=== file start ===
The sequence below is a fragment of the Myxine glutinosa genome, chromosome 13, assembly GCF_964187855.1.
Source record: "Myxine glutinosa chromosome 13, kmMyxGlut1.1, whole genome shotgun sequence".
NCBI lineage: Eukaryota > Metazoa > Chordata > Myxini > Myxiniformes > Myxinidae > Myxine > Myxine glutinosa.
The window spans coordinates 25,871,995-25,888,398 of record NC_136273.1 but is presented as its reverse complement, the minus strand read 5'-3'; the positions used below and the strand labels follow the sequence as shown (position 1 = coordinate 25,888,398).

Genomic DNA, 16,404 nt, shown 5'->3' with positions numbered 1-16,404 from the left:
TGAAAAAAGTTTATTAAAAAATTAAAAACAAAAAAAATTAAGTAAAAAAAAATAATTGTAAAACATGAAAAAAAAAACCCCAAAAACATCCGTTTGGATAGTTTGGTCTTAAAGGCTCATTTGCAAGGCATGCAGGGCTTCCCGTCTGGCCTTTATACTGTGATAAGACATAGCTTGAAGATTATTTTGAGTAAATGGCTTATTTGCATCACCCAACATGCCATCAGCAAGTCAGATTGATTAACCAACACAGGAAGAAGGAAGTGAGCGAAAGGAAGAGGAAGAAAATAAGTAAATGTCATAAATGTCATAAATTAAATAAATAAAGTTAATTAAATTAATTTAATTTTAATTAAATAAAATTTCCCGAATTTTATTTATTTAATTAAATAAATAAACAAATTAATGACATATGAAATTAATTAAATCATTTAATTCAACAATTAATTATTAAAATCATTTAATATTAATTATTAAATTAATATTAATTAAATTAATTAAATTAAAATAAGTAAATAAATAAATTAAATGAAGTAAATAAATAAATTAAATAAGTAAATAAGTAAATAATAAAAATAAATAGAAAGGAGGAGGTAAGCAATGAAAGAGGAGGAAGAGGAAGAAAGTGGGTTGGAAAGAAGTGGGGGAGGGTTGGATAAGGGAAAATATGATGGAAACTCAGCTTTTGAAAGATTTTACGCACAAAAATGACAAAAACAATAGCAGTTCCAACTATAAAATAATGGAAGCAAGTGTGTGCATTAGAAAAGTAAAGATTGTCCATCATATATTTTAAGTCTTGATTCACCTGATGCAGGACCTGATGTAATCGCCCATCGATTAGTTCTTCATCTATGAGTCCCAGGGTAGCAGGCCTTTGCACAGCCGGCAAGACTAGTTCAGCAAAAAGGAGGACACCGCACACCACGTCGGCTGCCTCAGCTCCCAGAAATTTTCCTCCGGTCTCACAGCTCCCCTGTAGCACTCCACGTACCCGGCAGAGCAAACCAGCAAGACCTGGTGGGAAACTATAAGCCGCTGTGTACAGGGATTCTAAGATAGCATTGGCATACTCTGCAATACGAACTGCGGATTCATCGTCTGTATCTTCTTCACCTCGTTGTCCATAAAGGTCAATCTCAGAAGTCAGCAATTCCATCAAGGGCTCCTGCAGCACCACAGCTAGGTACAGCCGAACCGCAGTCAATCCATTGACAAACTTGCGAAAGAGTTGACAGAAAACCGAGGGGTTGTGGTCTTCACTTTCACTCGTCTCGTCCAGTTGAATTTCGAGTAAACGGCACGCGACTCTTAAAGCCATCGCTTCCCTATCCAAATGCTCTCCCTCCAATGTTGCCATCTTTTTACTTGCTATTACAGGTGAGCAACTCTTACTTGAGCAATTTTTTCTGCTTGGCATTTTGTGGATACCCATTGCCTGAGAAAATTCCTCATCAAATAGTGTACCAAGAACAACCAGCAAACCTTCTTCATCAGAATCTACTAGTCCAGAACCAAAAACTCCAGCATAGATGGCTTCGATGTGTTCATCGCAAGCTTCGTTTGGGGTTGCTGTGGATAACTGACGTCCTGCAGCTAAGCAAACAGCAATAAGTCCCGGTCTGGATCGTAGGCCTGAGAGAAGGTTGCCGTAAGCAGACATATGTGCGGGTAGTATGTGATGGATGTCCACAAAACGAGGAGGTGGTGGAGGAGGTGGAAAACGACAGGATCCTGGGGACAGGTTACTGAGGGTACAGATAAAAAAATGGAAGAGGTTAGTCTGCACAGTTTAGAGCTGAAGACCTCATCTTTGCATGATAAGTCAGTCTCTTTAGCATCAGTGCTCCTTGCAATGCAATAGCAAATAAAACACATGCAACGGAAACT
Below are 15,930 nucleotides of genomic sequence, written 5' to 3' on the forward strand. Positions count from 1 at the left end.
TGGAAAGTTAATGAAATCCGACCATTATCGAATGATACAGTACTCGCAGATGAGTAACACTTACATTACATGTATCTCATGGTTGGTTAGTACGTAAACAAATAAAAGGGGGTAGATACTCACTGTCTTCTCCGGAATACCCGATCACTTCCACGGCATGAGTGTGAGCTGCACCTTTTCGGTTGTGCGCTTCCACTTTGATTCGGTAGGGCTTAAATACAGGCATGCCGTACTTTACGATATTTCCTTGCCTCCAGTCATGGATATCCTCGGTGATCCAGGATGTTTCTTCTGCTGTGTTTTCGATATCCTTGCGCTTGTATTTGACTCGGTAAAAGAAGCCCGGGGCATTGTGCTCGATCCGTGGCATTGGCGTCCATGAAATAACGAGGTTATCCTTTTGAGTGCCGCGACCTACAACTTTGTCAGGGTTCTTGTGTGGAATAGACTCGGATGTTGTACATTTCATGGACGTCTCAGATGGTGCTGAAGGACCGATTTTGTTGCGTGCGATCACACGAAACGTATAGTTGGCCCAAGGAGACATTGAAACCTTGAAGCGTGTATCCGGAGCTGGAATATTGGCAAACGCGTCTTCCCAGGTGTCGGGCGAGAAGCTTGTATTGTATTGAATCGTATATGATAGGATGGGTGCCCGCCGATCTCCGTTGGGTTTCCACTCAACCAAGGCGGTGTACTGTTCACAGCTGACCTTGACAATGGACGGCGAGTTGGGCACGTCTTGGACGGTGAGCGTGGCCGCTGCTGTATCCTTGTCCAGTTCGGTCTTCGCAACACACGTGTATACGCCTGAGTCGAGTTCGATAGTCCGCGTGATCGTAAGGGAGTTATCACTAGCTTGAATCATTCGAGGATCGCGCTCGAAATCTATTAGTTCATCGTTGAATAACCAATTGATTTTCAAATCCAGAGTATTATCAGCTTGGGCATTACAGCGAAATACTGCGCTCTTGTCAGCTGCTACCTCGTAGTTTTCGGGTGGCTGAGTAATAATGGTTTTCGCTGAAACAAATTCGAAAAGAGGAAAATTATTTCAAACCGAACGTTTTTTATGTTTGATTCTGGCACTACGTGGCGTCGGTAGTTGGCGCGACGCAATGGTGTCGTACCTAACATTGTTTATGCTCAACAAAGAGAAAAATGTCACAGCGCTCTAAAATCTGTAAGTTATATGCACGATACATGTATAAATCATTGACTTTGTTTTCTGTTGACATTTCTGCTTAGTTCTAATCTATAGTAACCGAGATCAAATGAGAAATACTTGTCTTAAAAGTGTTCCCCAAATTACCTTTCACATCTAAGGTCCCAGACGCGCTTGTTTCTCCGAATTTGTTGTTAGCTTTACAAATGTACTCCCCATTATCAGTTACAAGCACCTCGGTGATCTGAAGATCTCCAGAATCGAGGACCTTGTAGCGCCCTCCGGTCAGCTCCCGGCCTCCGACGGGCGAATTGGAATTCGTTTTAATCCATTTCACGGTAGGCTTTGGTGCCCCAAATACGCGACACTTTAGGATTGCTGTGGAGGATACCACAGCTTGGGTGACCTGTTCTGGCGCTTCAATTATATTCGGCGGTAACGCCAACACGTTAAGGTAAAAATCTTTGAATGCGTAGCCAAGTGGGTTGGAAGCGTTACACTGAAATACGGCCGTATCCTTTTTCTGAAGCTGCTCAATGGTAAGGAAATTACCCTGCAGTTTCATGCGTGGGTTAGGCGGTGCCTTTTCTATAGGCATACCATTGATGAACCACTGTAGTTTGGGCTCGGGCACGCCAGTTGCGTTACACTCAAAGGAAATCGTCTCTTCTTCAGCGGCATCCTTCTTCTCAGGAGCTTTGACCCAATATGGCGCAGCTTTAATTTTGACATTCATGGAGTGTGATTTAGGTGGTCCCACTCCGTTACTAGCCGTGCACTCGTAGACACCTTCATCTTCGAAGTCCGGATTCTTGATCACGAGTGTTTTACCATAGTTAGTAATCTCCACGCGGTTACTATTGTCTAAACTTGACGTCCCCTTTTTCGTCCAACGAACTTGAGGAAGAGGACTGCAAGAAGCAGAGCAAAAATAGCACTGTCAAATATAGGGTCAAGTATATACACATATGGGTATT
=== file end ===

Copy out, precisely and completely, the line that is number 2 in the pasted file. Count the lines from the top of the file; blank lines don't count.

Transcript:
Source record: "Myxine glutinosa chromosome 13, kmMyxGlut1.1, whole genome shotgun sequence".